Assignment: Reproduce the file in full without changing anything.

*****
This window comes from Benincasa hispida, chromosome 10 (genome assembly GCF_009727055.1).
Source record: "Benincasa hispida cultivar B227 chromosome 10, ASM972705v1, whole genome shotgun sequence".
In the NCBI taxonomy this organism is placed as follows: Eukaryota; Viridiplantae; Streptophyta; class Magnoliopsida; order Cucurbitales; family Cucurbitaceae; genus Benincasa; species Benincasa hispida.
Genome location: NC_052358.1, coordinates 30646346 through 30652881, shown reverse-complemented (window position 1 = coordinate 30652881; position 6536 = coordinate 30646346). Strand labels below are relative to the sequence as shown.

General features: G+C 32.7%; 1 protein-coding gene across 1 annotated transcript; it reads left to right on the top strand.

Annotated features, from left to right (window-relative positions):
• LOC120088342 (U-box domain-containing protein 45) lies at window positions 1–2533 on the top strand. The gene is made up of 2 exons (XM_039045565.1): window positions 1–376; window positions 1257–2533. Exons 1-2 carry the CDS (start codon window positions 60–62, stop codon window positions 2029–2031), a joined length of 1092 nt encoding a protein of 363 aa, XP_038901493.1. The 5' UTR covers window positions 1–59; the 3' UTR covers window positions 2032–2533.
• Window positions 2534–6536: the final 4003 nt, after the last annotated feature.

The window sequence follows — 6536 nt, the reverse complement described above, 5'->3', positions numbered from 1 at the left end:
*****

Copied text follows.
This window comes from Benincasa hispida, chromosome 10 (genome assembly GCF_009727055.1).
Source record: "Benincasa hispida cultivar B227 chromosome 10, ASM972705v1, whole genome shotgun sequence".
In the NCBI taxonomy this organism is placed as follows: Eukaryota; Viridiplantae; Streptophyta; class Magnoliopsida; order Cucurbitales; family Cucurbitaceae; genus Benincasa; species Benincasa hispida.
Genome location: NC_052358.1, coordinates 30646346 through 30652881, shown reverse-complemented (window position 1 = coordinate 30652881; position 6536 = coordinate 30646346). Strand labels below are relative to the sequence as shown.

General features: G+C 32.7%; 1 protein-coding gene across 1 annotated transcript; it reads left to right on the top strand.

Annotated features, from left to right (window-relative positions):
• LOC120088342 (U-box domain-containing protein 45) lies at window positions 1–2533 on the top strand. The gene is made up of 2 exons (XM_039045565.1): window positions 1–376; window positions 1257–2533. Exons 1-2 carry the CDS (start codon window positions 60–62, stop codon window positions 2029–2031), a joined length of 1092 nt encoding a protein of 363 aa, XP_038901493.1. The 5' UTR covers window positions 1–59; the 3' UTR covers window positions 2032–2533.
• Window positions 2534–6536: the final 4003 nt, after the last annotated feature.

The window sequence follows — 6536 nt, the reverse complement described above, 5'->3', positions numbered from 1 at the left end: